Java desktop links of the week, August 10

Another week, another bunch of Java desktop-related links. Keep up the hard work people, and always feel free to email me or leave a comment about anything I may have missed 🙂





That’s us for another week. Catch you all next week.

JavaFX Menubar Released

Just a quick post to let anyone interested know that if you want a ‘Caspian-looking’ JavaFX menubar control, you can now find the one I was developing recently in the JFXtras project. It has not been included in any official release yet, so if you’re keen you’ll have to check it out from SVN.

There are a number of deficiencies with it, but certainly as a menubar it is functional. Since starting development on it my focus was on defining a simple API and locking it in. You can see an example of how to build a menubar if you’re interested. I’m pretty happy with how the API is now, so as the menubar improves you should feel fairly confident that you won’t need to update your code. In other words, please, use /  thrash it and complain loudly (in a nice way) – it’s the only way you’ll get my attention. You can either email me privately (see contact details to the right), or leave a comment on this blog.

I hope this makes JavaFX a little more ‘enterprisey’. Hopefully soon we can have a number of extra JavaFX controls for people (like me) who build enterprise software.

Java desktop links of the week, August 3

Plenty of news this week, so lets get right into it.


  • Leonid Bogdanov emailed me with some code he has been working on, as he thought it would be useful for other readers. He wrote a simple class that allows for a Java application (on any platform) to determine if there is already an instance of the program running. I’m sure many of us have had to write similar code before, so perhaps this is useful to some people out there. There is no license specified in the source file, however feel free to use it however you wish – consider it to be public domain code.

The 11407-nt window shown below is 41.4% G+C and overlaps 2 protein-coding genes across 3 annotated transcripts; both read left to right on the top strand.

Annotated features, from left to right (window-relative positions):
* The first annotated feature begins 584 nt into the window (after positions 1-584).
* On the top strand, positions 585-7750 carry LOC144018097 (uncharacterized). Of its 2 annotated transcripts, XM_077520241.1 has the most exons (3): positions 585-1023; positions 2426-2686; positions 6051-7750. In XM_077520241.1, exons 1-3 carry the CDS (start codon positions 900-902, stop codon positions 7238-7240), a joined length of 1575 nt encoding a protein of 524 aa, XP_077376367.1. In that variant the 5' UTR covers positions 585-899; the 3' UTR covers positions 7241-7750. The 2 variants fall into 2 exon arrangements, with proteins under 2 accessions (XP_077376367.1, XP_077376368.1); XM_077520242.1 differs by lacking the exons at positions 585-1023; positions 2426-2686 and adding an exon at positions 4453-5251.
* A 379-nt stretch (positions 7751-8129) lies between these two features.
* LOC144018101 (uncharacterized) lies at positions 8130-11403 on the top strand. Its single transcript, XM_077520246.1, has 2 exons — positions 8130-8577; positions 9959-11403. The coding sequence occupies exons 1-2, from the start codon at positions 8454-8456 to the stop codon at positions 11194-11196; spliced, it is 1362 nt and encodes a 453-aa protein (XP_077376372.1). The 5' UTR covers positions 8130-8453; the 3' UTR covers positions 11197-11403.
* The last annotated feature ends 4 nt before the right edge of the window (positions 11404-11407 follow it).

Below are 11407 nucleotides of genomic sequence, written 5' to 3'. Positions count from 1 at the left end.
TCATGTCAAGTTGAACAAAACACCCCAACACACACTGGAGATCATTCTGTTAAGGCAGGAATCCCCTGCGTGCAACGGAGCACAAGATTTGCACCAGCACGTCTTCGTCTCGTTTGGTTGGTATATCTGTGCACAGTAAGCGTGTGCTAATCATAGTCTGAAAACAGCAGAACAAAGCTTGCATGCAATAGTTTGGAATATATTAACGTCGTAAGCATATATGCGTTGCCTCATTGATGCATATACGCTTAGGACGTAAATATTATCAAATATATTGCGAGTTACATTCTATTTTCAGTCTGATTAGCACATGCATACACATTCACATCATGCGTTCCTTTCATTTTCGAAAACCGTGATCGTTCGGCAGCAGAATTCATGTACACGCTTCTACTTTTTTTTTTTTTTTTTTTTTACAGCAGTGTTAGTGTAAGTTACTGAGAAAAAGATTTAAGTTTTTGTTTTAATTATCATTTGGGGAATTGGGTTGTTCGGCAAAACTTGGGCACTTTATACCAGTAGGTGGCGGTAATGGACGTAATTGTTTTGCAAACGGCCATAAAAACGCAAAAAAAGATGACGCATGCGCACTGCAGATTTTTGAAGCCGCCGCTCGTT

• Alex Ruiz posts about how he reorganised long unit test classes to be more readable and quicker to understand.
  • There was a bit of a discussion recently about ‘Project Lombok‘, which looks like quite an interesting project to cut down on having to write boilerplate code. I recommend you spend a few minutes to watch the video to understand what it does.




Have a great week everyone.

Java desktop links of the week, July 27

A fairly quiet week this week in Java desktop land, but nonetheless some interesting news. Perhaps everyone is taking a deep breath prior to an Oracle acquisition. Regardless, let’s get straight into this weeks Java desktop links of the week.


  • Cutting across both Swing and JavaFX is the need for good UI tests. The FEST project is one of the leaders in this area, and it is growing, with a number of new members this week alone. FEST is now looking to grow support for testing JavaFX user interfaces also.


  • Željko emailed me to say that his Revolución Movie Library 0.7 beta has been released. This application has been linked to before from here, as it shows off what is possible with Swing. Note that this is a closed source application that’ll eventually not be free, and the current download is a 30-day trial.
  • There is a discussion on whether component creation off of the EDT is really a bug. Frankly I didn’t even bother to read the article, as in my humble opinion it’s simple: anything relating to the UI should be performed on the EDT, and anything not relating to the UI should not be performed on the EDT (unless it is a very quick operation). It doesn’t get much more black and white than that.



That’s it for another week – hope you left a little wiser than when you entered. If not, demand your money back. Anywho, tune in next week – same bat-time, same bat-channel.

JavaFX Menubar control

To continue developing my JavaFX skills I put in a few hours over the last week to build a menubar control. For those unsure on what a menubar is, it is the row at the top of an applications window (on most operating systems) that has the ‘File’, ‘Edit’, ‘Help’, etc menus. The menubar control is therefore responsible for making it easy to add and remove menus and menu items from the menu. For anyone interested in the API for my menubar, you can read the code that must be written to build the menu shown below.

I’m not wanting to go on about it too much now, as it is still in very early development, but you can play with it here. You’ll need to be running a recent Java release to get the best results. Of course, don’t expect much – what you see in the screenshot below is all you get (along with a bit of interactivity). Click the screenshot for a bigger image.



I’m also aware that it is lacking 🙂 Features such as accelerators, mnemonics, grouped menu items, submenu arrows, checks on checked menu items are all coming (some faster than others). As well as this, there are some layout issues that I need to work out – in particular menu width improvements, submenu positioning (overlap), text alignment, etc. Update: Note that the crossed-out tasks have been completed.

For now it’s a tech demo (for me) – hopefully as time permits it may find time to become more polished, and possibly even usable!